Computer Science Student Defense: Kunal Lillaney, Johns Hopkins University – “Building Hierarchical Storage Services in the Cloud”
Object storage has emerged as a low-cost and scalable alternative solution in the cloud for storing unstructured data. However, performance limitations often compel users to employ supplementary storage services for their varied workloads. The result is growing storage sprawl, unacceptably low performance, and an increase in associated storage costs. We combine the assets of multiple cloud service on offer to develop NDStore, a scalable multi-hierarchical data storage deployment for open-science data in the cloud. It utilizes object storage as scalable base tier and an in-memory cluster as a low-latency caching tier to support a variety of workloads.
Moreover, many applications that are reliant on richer file system APIs and semantics are unable to benefit from object storage. Users either transfer data between a file system and object storage or use inefficient file connectors over object stores. One promising solution to this problem is providing dual access, the ability to transparently read and write the same data through both, file system interfaces and object storage APIs. We discuss features which we believe are essential or desirable in a dual-access object storage file system—OSFS. Further, we design and implement Agni, an efficient dual-access OSFS, utilizing only standard object storage APIs and capabilities. Generic object storage’s lack of support for partial writes introduces a performance penalty for some workloads. Agni overcomes this shortcomings by implementing a multi-tier data structure which temporally indexes partial writes from the file system, persists them to a log, and merges them asynchronously for eventually consistent access through the object interface. Our experiments demonstrate that Agni improves partial write performance by two to seven times with minimal indexing overhead and for some representative workloads it can improve performance by 20%- 60% compared to S3FS, a popular OSFS, or the prevalent approach of manually copying data between different storage systems.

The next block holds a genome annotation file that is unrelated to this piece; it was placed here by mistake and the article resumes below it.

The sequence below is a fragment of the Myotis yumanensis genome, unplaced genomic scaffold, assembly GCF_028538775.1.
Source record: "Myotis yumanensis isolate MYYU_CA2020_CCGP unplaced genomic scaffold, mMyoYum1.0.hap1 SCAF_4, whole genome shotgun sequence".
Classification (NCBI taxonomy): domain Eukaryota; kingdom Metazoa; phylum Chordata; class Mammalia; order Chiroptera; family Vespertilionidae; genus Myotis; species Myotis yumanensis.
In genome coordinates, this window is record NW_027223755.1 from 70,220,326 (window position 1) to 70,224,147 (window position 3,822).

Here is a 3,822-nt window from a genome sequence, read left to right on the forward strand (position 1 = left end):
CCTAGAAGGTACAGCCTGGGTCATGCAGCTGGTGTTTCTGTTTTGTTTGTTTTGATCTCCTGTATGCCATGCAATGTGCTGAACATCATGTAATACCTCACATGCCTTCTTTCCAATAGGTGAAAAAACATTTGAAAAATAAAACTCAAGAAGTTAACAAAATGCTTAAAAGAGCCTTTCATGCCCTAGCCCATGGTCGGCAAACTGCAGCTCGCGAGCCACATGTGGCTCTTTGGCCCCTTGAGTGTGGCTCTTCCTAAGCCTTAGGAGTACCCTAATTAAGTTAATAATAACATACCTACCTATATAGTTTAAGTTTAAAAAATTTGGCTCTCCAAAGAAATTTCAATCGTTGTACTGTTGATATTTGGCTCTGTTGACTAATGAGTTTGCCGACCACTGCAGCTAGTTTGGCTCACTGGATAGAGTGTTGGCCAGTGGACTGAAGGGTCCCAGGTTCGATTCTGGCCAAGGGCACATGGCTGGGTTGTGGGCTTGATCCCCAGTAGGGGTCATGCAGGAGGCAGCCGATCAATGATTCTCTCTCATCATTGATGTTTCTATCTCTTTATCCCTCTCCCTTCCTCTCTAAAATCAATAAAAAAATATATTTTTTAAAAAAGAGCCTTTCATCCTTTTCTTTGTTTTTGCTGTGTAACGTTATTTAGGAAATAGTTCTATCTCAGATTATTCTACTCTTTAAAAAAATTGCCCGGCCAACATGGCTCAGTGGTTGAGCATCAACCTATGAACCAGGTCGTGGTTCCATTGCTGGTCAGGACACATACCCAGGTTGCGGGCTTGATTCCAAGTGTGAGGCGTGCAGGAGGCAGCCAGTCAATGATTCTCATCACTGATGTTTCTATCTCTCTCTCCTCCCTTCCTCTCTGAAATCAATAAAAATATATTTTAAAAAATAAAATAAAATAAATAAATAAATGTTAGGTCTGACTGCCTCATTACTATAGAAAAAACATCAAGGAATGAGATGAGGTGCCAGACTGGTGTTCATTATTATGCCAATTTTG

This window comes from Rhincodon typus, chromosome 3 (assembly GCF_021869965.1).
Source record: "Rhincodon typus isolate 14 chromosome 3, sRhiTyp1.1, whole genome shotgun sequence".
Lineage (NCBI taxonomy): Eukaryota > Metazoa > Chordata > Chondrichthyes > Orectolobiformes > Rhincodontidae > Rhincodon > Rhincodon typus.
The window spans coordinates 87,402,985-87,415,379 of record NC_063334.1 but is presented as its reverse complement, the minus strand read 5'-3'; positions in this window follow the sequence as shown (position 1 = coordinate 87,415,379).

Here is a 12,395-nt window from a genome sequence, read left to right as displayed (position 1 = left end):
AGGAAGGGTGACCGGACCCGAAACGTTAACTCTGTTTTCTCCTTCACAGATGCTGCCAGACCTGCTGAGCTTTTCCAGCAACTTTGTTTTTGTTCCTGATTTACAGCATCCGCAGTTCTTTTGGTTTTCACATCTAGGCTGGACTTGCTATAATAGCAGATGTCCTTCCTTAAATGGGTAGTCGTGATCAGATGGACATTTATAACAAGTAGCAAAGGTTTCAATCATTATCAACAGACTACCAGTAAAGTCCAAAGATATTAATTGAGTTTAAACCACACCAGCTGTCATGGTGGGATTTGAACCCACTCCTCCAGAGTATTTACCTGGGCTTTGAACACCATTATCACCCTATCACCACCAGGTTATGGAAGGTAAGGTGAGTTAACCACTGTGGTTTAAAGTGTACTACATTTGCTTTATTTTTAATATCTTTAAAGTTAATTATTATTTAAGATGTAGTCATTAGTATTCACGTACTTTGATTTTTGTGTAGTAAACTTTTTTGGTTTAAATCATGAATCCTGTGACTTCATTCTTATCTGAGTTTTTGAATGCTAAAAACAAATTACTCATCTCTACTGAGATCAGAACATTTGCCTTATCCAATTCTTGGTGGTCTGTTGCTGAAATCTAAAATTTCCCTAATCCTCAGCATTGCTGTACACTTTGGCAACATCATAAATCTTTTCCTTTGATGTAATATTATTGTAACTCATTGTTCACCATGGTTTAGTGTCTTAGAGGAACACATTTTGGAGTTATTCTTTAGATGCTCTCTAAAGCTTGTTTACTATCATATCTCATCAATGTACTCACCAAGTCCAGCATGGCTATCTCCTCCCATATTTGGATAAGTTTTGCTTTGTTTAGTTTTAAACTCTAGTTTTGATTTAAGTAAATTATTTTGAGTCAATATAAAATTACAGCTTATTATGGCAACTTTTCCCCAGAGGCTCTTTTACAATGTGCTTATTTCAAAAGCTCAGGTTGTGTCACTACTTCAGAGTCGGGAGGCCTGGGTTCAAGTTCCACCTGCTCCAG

Kunal Lillaney is a Ph.D. candidate in the Department of Computer Science at Johns Hopkins University, working with Randal Burns in the Hopkins Storage Systems Lab (HSSL). His research focuses on enabling big data in the cloud by building hierarchical storage services over object storage. He received his B.Engg degree in Computer Engineering from University of Mumbai in 2011 and his MSE degree in Computer Science from Johns Hopkins University in 2013. During his Ph.D., Kunal has interned with IBM Research-Almaden and Lawrence Livermore National Laboratory. He has also served as the Secretary of the Upsilon Pi Epsilon (UPE)—JHU Chapter between 2015 and 2017, and won the UPE Executive Council Award in 2016.